42/43 refer to Messier numbers (the Orion Nebula is 42).  The page number is 63.
42/43 refer to Messier numbers (the Orion Nebula is 42). The page number is 65.

Moving to page 65, we see some color photos (the O Nebula is that awesome that it rates color photos, but don’t get excited–the photos are time exposures, and you will likely see its awesomeness in black and white).  On the left page we see information about it within the context of the constellation, and some writing about the object itself.  On the right page is a finder diagram at the top (that explains which object is which is in position in the photo, and to the right of that are the R.A. and Dec. coordinates, which are also around the larger featured picture.

Left page
Left page
Right page.
Right page.

Other than an author’s bio and an index in the back, that’s it.  Simple, straightforward, and fun.

Lots of thanks go out to my friend, Pyracantha Hannah Shapero, who was thinking of me and sent this to me.  Pyra is a Brandeis and Harvard-educated artist who makes beautiful work related to the stars, landscapes, science fiction and fantasy, and iconography.  She also produces fascinating ambient and experimental electronic music.  Please feel to explore her work and to pass it on to others who may enjoy it as well. Her website is: http://www.pyracantha.com.

Good stuff.

The citation for Vehrenberg’s work is:

Vehrenberg, H.  (1983).  Atlas of deep-sky splendors (4th ed.).  Cambridge, MA:  Sky Publishing Corp.

14-2-11 7:45-8:20PM OBSERVATION (Constellation of Andromeda/Andromeda Galaxy [M31]) [OBS #5]

Today I braved the elements again and got in another observation. This time I went a little west of Cassiopeia and looked at Andromeda and the Andromeda Galaxy/M31.

Again, I had focus issues with my camera.  I think what happened was a combination of star drift and too wide an aperture.  I was using my 50mm lens, and I noticed that I had stuff out of focus at 1.8, but when I moved my aperture to 3.5, it improved.  I was able to get a picture that wasn’t too incredibly horrible out of about 20 shots.  In this one, the Andromeda Galaxy is somewhat present.

Canon 60D with 50mm lens.  32.0 sec @ f/3.5, ISO 100.  Unannotated.
Canon 60D with 50mm lens. 32.0 sec @ f/3.5, ISO 100. Unannotated.

Here is the image with a little more of a guide to what you kinda sorta are seeing:

Canon 60D with 50mm lens.  32.0 sec @ f/3.5, ISO 100.  Annotated.
Canon 60D with 50mm lens. 32.0 sec @ f/3.5, ISO 100. Annotated.

That smudgy thing in the circle is the Andromeda Galaxy.  It is around the size of the moon, about 2° in size.  It is noteworthy that Mirach (β Andromeda) is a red giant.  By naked eye this could not be seen, but it could be seen in the above photo.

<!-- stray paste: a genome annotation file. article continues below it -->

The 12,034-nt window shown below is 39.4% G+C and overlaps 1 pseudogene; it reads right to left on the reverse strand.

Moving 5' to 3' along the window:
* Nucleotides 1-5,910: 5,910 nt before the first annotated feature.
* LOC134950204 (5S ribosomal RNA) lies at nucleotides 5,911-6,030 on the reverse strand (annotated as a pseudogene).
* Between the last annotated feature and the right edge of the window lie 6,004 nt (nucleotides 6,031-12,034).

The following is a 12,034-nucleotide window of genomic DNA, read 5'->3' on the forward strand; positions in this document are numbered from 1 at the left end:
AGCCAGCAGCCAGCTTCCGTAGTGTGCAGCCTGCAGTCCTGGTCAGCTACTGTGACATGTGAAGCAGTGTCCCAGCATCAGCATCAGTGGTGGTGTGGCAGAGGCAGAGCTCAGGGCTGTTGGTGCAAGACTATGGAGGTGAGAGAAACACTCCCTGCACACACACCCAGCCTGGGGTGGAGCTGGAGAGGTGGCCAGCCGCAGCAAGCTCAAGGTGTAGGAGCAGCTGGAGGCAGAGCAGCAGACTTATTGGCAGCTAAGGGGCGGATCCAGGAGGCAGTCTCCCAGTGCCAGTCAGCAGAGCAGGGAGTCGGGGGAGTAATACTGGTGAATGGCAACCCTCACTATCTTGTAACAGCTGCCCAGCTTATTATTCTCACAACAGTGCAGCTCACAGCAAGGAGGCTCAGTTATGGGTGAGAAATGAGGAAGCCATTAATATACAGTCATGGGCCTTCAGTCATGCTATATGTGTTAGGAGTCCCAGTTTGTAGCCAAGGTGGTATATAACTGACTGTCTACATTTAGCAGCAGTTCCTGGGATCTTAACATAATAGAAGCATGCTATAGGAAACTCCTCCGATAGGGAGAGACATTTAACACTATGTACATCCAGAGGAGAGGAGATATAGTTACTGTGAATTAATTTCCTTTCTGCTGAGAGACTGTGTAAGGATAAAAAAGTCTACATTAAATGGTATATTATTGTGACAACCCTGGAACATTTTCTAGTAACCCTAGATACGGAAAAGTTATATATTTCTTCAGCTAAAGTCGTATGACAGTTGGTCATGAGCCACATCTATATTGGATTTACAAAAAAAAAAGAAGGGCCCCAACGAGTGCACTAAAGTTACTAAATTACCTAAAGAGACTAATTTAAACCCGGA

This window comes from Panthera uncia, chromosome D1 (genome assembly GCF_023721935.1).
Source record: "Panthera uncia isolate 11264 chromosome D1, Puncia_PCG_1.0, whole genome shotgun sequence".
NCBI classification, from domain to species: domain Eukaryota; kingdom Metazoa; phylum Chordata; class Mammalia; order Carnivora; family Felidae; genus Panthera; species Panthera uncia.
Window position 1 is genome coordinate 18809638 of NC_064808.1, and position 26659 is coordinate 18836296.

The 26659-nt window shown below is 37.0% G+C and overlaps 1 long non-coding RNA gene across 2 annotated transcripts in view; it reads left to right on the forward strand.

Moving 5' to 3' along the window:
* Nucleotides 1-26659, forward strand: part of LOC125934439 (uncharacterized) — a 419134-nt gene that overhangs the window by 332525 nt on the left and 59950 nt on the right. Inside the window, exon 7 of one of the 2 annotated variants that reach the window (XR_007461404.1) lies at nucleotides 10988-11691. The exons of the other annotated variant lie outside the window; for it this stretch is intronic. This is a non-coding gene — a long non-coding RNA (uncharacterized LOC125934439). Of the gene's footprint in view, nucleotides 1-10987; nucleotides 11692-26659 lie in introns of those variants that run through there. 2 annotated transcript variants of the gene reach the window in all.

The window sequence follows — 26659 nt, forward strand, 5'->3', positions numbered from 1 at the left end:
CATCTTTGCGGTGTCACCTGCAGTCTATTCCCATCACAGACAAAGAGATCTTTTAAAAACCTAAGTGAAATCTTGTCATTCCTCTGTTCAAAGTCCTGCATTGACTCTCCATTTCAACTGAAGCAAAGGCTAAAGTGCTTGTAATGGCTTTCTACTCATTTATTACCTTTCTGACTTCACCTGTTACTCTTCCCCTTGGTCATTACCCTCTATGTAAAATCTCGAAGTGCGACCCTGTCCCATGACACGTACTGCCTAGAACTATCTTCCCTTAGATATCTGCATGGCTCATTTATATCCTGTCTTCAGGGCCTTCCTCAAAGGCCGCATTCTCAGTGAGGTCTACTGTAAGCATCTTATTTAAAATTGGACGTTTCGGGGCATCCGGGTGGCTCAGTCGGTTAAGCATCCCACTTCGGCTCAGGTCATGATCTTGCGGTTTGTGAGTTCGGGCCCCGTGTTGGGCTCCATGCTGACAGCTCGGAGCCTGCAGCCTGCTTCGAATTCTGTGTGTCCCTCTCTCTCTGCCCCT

Here are some clearer views in Stellarium.

Andromeda Constellation in Stellarium
Andromeda Constellation in Stellarium
Detail of Andromeda featuring the Andromeda Galaxy.
Detail of Andromeda featuring the Andromeda Galaxy over on the right.

I also spent some time fiddling with a multi reticle red dot finder that I purchased which goes on top of the 25x100s.  Got it to work by zeroing in on the moon.  It does make finding things easier, assuming I can star hop to where they are.  With binoculars, though, compared to telescopes which are inverted and/or upside down, it is far easier.  the Finder can also double as a rifle sight (yet another hobby of mine).

Red Dot Finderscope
Red Dot Finder
140211 14-02-11 Observation (Andromeda Constellation and Andromeda Galaxy) 7-45p to 8-20p - 35
Red Dot Finder

While what’s below isn’t my actual red dot finder in action (it was a bugger trying to take a picture of it due to depth of field issues), this is essentially what it would look like looking through it.

Here is my observation report for tonight:

Sadly, due to shifting transparency conditions, I was not able to see the Andromeda Galaxy using the 25x100s tonight, although I was able to see it with my 8x30s earlier in the evening.

Observation report for Andromeda (Constellation) and the Andromeda Galaxy.
Observation report for Andromeda (Constellation) and the Andromeda Galaxy.

Per Wikipedia:

Here is info on Andromeda, the constellation.

Andromeda is named after the daughter of Cassiopeia.  Andromeda was apparently chained to a rock to be eaten by the monster Cetus, which is behind Pisces.  It is bordered above by Perseus, below by Pegasus, to the right by Andromeda’s mother, Cassiopeia, and the Pleiades are to the left.  Pisces and the Triangulum are to the left, but closer.  Only one or two stars in Pisces were visible tonight, and Pegasus was behind trees.